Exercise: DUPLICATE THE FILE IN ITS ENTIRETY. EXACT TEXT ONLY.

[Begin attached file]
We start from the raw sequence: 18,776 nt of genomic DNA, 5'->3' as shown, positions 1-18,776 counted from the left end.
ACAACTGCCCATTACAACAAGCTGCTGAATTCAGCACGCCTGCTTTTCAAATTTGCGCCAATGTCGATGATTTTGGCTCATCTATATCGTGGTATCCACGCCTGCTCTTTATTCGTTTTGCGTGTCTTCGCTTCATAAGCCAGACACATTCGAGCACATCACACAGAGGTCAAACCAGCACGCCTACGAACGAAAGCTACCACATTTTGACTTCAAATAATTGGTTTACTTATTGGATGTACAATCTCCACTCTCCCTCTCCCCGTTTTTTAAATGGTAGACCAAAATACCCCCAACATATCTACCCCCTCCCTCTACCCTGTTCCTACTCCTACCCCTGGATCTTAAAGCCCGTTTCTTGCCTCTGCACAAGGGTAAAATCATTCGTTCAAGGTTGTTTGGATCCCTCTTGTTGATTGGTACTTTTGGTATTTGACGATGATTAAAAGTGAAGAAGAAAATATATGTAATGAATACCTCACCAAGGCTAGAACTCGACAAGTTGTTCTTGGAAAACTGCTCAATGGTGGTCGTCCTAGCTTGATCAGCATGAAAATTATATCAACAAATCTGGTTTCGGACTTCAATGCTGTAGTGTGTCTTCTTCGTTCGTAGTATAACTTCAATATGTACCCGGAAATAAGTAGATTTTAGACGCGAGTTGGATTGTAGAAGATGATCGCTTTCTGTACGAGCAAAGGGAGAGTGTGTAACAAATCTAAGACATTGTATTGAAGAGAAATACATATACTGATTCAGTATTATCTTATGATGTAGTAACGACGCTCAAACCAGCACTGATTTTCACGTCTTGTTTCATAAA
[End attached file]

We start from the raw sequence: 18,776 nt of genomic DNA, 5'->3' as shown, positions 1-18,776 counted from the left end.
ACAACTGCCCATTACAACAAGCTGCTGAATTCAGCACGCCTGCTTTTCAAATTTGCGCCAATGTCGATGATTTTGGCTCATCTATATCGTGGTATCCACGCCTGCTCTTTATTCGTTTTGCGTGTCTTCGCTTCATAAGCCAGACACATTCGAGCACATCACACAGAGGTCAAACCAGCACGCCTACGAACGAAAGCTACCACATTTTGACTTCAAATAATTGGTTTACTTATTGGATGTACAATCTCCACTCTCCCTCTCCCCGTTTTTTAAATGGTAGACCAAAATACCCCCAACATATCTACCCCCTCCCTCTACCCTGTTCCTACTCCTACCCCTGGATCTTAAAGCCCGTTTCTTGCCTCTGCACAAGGGTAAAATCATTCGTTCAAGGTTGTTTGGATCCCTCTTGTTGATTGGTACTTTTGGTATTTGACGATGATTAAAAGTGAAGAAGAAAATATATGTAATGAATACCTCACCAAGGCTAGAACTCGACAAGTTGTTCTTGGAAAACTGCTCAATGGTGGTCGTCCTAGCTTGATCAGCATGAAAATTATATCAACAAATCTGGTTTCGGACTTCAATGCTGTAGTGTGTCTTCTTCGTTCGTAGTATAACTTCAATATGTACCCGGAAATAAGTAGATTTTAGACGCGAGTTGGATTGTAGAAGATGATCGCTTTCTGTACGAGCAAAGGGAGAGTGTGTAACAAATCTAAGACATTGTATTGAAGAGAAATACATATACTGATTCAGTATTATCTTATGATGTAGTAACGACGCTCAAACCAGCACTGATTTTCACGTCTTGTTTCATAAA